Finding your yellow brick road | CLD

Finding your yellow brick road | creative life diaries

“They are the prisoners of their personal history. Everyone believes that the main aim in life is to follow a plan. They never ask if that plan is theirs or if it was created by another person. They accumulate experiences, memories, things, other people’s ideas, and it is more than they can possibly cope with. And that is why they forget their dreams.” – Paulo Coelho

The other day I found myself having a little panic moment after having a one o one moment with my thoughts. Long story short after returning from a trip I started questioning one of my biggest goals for the upcoming years and realized that it might affect other stuff and in the end, I found myself for the first time in a long time not knowing what to do. After a little introspection I was able to place myself on track again but it really was a changing moment for me. Young adulthood is scary! There I said it and I like to think everyone had this phase. I’m in a stage of life where there are a lot of decisions to make. I’m gonna be honest, I’ve always had a clear vision of what I wanted: I write goals down and I forge my path towards them by doing little tasks that help me reach them and it always worked. Of course it wasn’t always easy but between the “bumpy road” I was determinate because I knew where I wanted to end. We’ve all made big plans right? What happens when we don’t have a plan or when things don’t work the way you thought they would? What happens when we get off our yellow brick road?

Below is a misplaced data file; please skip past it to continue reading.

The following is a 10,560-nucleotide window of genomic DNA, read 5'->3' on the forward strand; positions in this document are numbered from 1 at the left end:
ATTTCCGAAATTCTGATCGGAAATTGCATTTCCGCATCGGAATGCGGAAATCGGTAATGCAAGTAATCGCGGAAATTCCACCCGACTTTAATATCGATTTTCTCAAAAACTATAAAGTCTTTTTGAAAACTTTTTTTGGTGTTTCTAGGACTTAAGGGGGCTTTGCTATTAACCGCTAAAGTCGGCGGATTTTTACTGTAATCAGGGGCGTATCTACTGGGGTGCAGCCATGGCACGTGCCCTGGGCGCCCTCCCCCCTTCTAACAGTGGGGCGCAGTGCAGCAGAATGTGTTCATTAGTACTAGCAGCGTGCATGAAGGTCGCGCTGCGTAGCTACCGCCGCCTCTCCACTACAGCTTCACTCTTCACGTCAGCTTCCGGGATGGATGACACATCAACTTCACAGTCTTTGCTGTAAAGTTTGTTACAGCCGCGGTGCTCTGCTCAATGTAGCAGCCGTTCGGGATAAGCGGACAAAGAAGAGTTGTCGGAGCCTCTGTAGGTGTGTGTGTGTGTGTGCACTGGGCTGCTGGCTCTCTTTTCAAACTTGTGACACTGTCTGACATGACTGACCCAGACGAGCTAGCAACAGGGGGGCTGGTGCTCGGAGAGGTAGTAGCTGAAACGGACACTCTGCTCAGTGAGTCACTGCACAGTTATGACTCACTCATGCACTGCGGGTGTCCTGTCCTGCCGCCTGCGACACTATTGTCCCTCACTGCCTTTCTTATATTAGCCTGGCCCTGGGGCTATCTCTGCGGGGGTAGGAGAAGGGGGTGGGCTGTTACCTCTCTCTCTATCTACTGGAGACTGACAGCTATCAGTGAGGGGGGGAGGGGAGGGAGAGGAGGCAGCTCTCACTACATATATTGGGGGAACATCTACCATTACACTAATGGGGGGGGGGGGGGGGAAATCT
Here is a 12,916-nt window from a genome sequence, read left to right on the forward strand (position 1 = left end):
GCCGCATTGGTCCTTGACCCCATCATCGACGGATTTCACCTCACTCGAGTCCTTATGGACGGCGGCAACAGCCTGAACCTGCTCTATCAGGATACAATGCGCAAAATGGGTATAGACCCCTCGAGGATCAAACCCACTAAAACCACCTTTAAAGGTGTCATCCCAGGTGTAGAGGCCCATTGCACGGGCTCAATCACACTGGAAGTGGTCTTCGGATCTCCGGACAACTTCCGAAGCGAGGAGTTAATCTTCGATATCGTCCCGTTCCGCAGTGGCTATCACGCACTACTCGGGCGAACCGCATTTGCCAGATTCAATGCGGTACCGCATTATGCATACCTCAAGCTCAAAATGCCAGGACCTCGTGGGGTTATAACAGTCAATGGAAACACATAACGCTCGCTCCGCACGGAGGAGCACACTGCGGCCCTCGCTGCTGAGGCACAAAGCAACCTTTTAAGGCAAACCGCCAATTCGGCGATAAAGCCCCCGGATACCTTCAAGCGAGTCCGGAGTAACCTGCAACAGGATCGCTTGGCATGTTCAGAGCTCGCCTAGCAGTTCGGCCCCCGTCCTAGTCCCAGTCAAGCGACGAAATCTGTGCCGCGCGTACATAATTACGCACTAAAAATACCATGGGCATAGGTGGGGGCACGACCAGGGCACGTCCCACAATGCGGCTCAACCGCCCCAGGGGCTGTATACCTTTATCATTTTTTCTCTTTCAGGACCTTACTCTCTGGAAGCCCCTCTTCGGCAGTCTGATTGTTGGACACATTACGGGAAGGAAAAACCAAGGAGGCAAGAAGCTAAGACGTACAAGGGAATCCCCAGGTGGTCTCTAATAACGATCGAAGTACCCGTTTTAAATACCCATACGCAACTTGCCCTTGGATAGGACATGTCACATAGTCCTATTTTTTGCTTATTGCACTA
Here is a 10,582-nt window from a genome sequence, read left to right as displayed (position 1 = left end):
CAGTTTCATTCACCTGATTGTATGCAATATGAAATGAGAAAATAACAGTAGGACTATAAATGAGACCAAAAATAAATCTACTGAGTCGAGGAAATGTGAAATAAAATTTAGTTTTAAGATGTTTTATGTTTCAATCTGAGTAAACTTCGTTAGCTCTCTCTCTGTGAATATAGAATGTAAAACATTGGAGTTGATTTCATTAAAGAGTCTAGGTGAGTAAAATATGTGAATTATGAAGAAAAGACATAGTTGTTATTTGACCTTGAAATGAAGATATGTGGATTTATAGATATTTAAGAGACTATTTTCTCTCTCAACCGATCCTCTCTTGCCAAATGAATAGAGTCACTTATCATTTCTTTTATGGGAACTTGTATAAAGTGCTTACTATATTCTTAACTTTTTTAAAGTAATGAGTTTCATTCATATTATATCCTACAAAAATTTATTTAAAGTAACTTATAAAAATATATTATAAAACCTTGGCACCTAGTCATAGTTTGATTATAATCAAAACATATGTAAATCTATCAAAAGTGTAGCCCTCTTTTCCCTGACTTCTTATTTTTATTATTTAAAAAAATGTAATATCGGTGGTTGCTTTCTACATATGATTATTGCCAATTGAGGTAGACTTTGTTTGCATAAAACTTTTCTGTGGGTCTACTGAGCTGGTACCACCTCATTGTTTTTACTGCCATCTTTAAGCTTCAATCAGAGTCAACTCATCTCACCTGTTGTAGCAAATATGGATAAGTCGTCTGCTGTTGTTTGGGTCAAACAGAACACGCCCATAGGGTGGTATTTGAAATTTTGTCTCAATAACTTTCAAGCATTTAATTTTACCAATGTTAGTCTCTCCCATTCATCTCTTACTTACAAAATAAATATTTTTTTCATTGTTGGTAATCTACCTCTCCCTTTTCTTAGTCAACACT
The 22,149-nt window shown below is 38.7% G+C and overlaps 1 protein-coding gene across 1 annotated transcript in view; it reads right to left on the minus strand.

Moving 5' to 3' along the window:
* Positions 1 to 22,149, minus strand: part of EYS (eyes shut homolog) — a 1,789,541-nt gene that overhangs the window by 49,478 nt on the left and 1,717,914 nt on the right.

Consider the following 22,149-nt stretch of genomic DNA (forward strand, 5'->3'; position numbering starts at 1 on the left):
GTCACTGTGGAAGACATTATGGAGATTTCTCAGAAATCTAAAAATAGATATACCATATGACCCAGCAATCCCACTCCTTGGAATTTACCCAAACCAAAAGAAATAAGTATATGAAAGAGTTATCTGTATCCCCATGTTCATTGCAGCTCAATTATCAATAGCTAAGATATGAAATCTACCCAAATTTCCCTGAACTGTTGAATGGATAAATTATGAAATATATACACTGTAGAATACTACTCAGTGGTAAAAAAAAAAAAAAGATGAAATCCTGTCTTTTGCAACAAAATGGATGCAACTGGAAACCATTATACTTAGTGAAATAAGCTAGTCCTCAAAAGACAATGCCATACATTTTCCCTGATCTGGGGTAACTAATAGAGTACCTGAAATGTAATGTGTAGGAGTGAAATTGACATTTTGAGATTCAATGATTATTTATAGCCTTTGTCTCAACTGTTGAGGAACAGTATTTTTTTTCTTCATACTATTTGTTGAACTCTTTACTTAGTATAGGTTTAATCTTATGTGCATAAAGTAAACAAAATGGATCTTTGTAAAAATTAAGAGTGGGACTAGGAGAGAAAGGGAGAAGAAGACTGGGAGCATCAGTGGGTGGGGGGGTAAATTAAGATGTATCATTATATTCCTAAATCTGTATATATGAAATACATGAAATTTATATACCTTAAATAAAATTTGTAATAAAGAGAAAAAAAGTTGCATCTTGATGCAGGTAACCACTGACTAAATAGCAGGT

I decided to address this topic because I realized it can apply to many situations: job rejection, whether or not to buy a home, choosing a city to live, hearing a bad feedback from work you submitted, not winning a competition and others. We’ve been taught to always maintain a positive attitude, to always look on the “bright side” because this are the experiences that will help us grow. And it’s true. But untill we reach that moment where “one day we’ll make a joke about it” it’s important to acknowledge the sentiments that particular situation is bringing: sadness, anger, frustration, anxiety, etc. Quoting Kenzie from helloneverland on the subject: